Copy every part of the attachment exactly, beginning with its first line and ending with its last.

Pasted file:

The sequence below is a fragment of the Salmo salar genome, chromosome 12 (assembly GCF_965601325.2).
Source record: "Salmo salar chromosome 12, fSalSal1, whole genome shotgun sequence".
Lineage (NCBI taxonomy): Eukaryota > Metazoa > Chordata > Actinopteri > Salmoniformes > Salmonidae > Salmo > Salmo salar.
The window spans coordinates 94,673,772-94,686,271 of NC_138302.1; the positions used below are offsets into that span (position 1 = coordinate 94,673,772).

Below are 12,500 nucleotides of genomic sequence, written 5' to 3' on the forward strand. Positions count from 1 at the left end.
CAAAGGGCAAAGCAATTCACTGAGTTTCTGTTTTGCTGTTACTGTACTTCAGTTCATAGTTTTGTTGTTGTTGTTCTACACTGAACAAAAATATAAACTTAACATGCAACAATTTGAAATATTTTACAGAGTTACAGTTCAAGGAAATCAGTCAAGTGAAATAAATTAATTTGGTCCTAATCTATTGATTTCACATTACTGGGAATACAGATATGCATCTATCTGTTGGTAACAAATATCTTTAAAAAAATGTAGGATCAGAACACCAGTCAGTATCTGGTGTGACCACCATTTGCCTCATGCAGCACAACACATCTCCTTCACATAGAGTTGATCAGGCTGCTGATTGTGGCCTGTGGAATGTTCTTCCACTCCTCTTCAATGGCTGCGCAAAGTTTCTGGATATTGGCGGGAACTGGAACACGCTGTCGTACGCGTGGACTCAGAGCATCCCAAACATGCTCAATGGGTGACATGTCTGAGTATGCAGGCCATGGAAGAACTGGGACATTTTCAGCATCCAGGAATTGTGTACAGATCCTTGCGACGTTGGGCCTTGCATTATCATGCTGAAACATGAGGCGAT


The sequence below is a fragment of the Salmo salar genome, chromosome 12 (assembly GCF_965601325.2).
Source record: "Salmo salar chromosome 12, fSalSal1, whole genome shotgun sequence".
Lineage (NCBI taxonomy): Eukaryota > Metazoa > Chordata > Actinopteri > Salmoniformes > Salmonidae > Salmo > Salmo salar.
The window spans coordinates 94,673,772-94,686,271 of NC_138302.1; the positions used below are offsets into that span (position 1 = coordinate 94,673,772).

Below are 12,500 nucleotides of genomic sequence, written 5' to 3' on the forward strand. Positions count from 1 at the left end.
CAAAGGGCAAAGCAATTCACTGAGTTTCTGTTTTGCTGTTACTGTACTTCAGTTCATAGTTTTGTTGTTGTTGTTCTACACTGAACAAAAATATAAACTTAACATGCAACAATTTGAAATATTTTACAGAGTTACAGTTCAAGGAAATCAGTCAAGTGAAATAAATTAATTTGGTCCTAATCTATTGATTTCACATTACTGGGAATACAGATATGCATCTATCTGTTGGTAACAAATATCTTTAAAAAAATGTAGGATCAGAACACCAGTCAGTATCTGGTGTGACCACCATTTGCCTCATGCAGCACAACACATCTCCTTCACATAGAGTTGATCAGGCTGCTGATTGTGGCCTGTGGAATGTTCTTCCACTCCTCTTCAATGGCTGCGCAAAGTTTCTGGATATTGGCGGGAACTGGAACACGCTGTCGTACGCGTGGACTCAGAGCATCCCAAACATGCTCAATGGGTGACATGTCTGAGTATGCAGGCCATGGAAGAACTGGGACATTTTCAGCATCCAGGAATTGTGTACAGATCCTTGCGACGTTGGGCCTTGCATTATCATGCTGAAACATGAGGCGAT